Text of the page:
August 16, 2007 -- In EDA, two primary areas still have room for innovation. One is at high levels of abstraction (above RTL), where a stalwart band of startups as well as one or two of EDA's heavier commercial hitters continue to seek a solid and predictable path from an idealized functional specification to a concrete physical representation of a complex system-on-chip (SoC) design.
The other fertile ground for innovation sits at the extreme back end of the design cycle, where functionally verified netlists cross the chasm into GDSII. At this point, squirrely physics come into play when the features being printed on silicon are smaller than the wavelength of the light used to pattern them. As silicon feature sizes have slid down the scale from the submicron range to the nanometer realm, the well-defined geometries crafted by designers into a layout become more difficult to preserve in photolithography (see the figure).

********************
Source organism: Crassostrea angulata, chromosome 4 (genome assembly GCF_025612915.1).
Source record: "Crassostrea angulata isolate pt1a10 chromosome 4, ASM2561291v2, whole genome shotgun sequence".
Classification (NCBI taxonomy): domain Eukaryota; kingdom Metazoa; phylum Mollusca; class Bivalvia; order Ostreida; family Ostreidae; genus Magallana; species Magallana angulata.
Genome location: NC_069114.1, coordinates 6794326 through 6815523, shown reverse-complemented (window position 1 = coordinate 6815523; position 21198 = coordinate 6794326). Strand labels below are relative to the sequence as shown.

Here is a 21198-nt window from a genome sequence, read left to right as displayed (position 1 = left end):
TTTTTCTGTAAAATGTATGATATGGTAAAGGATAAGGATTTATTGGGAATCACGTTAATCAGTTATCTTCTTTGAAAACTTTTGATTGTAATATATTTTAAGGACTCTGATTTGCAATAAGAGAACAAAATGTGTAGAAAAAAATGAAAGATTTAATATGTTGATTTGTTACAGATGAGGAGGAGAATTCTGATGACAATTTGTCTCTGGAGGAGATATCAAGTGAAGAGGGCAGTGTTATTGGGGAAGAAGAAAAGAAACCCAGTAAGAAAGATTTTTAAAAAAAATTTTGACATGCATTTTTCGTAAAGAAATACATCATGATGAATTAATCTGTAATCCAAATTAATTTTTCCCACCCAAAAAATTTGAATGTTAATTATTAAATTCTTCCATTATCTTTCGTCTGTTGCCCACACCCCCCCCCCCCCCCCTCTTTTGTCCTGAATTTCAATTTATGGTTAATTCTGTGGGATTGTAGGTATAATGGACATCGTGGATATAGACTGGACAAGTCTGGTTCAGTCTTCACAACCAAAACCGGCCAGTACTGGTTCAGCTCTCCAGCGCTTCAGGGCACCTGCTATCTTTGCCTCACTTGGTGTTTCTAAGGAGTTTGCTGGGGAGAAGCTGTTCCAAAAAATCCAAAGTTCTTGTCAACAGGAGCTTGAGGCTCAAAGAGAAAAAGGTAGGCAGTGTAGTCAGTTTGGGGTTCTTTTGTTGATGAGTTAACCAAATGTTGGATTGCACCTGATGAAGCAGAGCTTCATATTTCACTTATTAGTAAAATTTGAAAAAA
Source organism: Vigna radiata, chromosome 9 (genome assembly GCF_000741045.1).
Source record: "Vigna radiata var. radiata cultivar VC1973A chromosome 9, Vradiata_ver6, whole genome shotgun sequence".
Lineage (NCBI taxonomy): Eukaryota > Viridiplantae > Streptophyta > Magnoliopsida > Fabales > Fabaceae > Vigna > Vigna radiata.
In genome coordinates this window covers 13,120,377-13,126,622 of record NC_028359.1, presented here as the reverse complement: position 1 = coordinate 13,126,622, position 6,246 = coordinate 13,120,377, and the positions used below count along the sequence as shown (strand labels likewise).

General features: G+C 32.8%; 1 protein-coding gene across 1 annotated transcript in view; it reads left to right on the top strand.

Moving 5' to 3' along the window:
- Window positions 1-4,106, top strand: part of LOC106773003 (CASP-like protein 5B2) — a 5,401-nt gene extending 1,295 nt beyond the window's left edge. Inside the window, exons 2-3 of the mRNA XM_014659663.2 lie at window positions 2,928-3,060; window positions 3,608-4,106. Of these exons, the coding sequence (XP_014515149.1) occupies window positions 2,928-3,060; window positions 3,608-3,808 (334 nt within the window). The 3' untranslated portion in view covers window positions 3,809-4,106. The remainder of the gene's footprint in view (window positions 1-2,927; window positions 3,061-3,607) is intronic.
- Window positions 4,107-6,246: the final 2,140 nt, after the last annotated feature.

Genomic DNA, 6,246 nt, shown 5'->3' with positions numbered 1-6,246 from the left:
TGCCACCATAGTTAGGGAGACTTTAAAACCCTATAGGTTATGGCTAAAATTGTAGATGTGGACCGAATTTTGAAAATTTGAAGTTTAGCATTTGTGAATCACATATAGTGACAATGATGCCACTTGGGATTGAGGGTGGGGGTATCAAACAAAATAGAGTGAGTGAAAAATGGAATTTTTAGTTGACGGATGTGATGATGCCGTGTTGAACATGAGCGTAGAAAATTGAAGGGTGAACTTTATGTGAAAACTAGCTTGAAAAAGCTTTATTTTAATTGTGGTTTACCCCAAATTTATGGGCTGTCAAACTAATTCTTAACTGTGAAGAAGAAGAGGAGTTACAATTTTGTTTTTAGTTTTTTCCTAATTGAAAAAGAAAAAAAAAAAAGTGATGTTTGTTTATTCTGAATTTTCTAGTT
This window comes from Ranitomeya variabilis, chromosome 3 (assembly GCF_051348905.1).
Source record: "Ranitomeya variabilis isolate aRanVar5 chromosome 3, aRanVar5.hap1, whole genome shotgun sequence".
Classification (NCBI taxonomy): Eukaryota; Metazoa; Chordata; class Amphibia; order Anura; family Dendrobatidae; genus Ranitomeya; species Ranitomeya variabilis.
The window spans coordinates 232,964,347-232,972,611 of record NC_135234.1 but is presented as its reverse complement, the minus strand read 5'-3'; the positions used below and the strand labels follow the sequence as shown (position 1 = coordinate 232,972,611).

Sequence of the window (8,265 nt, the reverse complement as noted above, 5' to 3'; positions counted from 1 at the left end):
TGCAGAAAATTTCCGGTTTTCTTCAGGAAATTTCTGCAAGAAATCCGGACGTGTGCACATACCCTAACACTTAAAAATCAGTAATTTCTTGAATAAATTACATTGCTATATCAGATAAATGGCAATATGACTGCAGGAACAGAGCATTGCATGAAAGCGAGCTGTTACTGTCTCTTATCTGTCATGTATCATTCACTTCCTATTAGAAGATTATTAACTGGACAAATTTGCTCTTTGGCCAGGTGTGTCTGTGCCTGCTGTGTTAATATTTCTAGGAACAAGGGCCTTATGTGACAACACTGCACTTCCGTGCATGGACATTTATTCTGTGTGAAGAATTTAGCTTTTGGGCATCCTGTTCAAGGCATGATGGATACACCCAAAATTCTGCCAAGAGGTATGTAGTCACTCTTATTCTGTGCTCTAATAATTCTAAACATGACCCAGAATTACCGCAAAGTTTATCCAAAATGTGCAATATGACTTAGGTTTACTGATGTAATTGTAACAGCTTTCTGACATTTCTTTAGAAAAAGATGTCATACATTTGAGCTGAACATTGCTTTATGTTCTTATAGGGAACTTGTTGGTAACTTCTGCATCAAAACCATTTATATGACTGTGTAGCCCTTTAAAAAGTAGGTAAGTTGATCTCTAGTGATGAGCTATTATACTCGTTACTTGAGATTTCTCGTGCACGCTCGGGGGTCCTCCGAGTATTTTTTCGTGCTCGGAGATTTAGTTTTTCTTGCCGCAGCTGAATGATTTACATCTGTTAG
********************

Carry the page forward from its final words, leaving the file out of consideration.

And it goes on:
There's little argument that post-layout processing techniques such as reticle enhancement technology (RET), optical-proximity correction (OPC), and the like begin to run out of steam at nanometer scales. Rather than try to correct the problems after actual design work is completed, it's self-evident that process knowledge must be built into the design flow itself. The question is determining how to accomplish that goal. How are designers to overcome the yield and process-variability issues that can overwhelm their designs at 90 nm and down?
By David Maliniak, Electronic Design Technical Editor
This brief introduction has been excerpted from the original copyrighted article.
View the entire article on the Electronic Design Magazine website.